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East Ayrshire

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Ayrshire can stir the blood in more ways than one.

With haunting scenery and a battalion of moody castles, it not only gave birth to the poetry of Rabbie Burns but also has Robert the Bruce as its native-born son.

Burns was born in 1759 at Alloway, close to the seaside town of Ayr overlooking the Firth of Clyde, and his cottage is now a focal point for literary pilgrimages. Nearby are museums dedicated to the farm boy who turned into Scotland's national bard.

Scotland's greatest warrior, Robert the Bruce (1274-1329), was born further up the coast at Turnberry Castle. He later called a Scottish parliament that met in 1315 at Ayr's 12th century Church of St John.

Clearly, this beautiful region has had an inspirational effect on its inhabitants down the years and even today boasts a strong sense of history and culture.

Occupying much of the south west of Scotland, it offers a surprisingly varied landscape, with vast swathes of rugged lowland broken by the volcanic plugs of Aisla Craig and Loudoun Hill and the even more dramatic peaks of the magnificent Loch Doon Mountains.

The county's largely unspoiled coastline stretches for 80 miles while its heritage reaches out into mysterious prehistory, with standing stones dating back to Bronze Age. Astonishingly, the region has more than 70 Sites of Special Scientific Interest - half of which relate to geological features.

Modern-day visitors also have more than 40 golf courses from which to choose, including the glorious links at Troon and the fairways of Turnberry, both locations for the Open Championship whose roots were planted at Prestwick in the mid-19th century. The area's sumptuous gardens, ancient fortifications, country parks and picture-postcard villages attract thousands of visitors each year, from walkers and cyclists to sailors, anglers and photographers.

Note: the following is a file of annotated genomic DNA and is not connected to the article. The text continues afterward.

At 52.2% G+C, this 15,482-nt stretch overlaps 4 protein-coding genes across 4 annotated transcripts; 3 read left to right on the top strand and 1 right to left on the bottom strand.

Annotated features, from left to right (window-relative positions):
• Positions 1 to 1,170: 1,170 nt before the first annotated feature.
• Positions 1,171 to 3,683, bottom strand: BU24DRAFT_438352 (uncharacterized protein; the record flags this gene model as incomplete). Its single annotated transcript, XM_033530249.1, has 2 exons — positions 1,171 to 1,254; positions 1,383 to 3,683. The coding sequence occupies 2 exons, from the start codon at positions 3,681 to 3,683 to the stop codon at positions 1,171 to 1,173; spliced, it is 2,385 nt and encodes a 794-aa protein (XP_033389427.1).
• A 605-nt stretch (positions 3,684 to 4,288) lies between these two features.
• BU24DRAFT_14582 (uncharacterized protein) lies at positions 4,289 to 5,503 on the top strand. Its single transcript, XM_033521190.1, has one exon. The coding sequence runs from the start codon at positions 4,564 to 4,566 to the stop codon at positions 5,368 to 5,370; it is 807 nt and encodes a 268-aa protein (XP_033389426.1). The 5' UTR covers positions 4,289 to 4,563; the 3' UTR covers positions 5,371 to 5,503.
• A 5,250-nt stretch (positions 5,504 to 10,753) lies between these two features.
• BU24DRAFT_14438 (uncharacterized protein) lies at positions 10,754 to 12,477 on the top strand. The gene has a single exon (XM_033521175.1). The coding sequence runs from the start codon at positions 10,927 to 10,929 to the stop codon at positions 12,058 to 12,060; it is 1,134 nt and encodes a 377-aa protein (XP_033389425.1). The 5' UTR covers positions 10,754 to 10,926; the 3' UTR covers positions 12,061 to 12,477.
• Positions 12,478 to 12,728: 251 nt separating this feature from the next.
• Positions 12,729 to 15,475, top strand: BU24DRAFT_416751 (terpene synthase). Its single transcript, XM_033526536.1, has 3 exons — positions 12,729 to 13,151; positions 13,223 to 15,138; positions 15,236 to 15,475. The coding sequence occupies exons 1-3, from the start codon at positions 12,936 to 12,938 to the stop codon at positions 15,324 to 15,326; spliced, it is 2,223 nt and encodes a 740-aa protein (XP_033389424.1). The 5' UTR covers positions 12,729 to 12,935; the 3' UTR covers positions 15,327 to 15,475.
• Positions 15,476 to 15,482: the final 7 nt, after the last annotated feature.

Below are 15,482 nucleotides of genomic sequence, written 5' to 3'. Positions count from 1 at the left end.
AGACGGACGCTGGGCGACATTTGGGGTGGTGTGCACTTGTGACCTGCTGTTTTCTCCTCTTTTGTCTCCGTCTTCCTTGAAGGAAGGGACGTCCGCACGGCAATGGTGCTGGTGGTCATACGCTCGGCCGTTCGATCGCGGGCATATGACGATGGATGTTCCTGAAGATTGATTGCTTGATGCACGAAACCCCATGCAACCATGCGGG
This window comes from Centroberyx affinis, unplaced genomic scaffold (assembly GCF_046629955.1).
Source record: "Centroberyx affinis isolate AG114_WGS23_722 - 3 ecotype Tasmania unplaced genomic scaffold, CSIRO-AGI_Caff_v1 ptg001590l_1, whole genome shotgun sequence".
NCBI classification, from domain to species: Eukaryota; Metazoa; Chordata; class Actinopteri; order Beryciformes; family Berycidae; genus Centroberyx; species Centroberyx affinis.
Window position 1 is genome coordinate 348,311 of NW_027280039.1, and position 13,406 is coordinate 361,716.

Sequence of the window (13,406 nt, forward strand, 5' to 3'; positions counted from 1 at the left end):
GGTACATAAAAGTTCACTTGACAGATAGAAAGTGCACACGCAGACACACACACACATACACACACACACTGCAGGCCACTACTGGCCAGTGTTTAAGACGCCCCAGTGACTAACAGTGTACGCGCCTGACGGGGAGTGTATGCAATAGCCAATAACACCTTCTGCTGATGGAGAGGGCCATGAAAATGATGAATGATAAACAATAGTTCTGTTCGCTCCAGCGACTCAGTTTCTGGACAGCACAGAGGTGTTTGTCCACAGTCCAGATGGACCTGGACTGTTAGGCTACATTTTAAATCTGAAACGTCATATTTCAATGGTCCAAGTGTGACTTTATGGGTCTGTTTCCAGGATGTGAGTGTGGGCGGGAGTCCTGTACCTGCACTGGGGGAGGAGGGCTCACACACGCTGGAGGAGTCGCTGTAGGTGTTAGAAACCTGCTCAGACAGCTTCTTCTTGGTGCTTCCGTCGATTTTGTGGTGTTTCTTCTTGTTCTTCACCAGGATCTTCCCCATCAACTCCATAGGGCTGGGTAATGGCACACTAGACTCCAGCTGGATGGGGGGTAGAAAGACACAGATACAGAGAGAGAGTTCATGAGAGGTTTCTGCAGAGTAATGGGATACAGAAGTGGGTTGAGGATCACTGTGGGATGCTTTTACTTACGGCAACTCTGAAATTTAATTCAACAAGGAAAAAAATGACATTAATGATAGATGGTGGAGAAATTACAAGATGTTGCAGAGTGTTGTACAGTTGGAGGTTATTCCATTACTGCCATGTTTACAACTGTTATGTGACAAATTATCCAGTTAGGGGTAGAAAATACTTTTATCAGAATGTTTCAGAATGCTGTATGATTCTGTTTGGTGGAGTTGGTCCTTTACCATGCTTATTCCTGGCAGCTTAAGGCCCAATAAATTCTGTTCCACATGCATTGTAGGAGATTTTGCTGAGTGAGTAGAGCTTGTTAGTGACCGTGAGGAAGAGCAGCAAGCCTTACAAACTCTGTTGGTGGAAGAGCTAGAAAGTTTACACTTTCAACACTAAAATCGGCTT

The harbour town of Ayr is particularly popular with horse racing enthusiasts, having a sporting history that goes back to the 16th century. Today's race card includes the Scottish Grand National and the Gold Cup.

Culzean Castle and its country park have been described as the National Trust for Scotland's crown jewels. The structure was designed by Robert Adam in the 18th century and sits atop a cliff near Maybole overlooking the Clyde – just one of many castles and ruins to be found in Ayrshire.

The Isle of Arran is less than an hour from the mainland by ferry but has its own special beauty thanks to a breath-taking coastline and high-rise mountains, which contrast with an otherwise verdant, rolling landscape. On a clear day, visitors can see England, Scotland, Ireland, the Isle of Man and other Hebridean islands from the summit of Arran's highest mountain, 2,866ft Goat Fell. Described as 'Scotland in miniature', the island still feels intimate and distinct. It reputedly provided a safe haven for Scotland's future king, Robert the Bruce, who sought refuge in King's Caves on the west coast and later spun his famous tale of a persistent spider that encouraged him not to give up his fight for Scottish self-rule.

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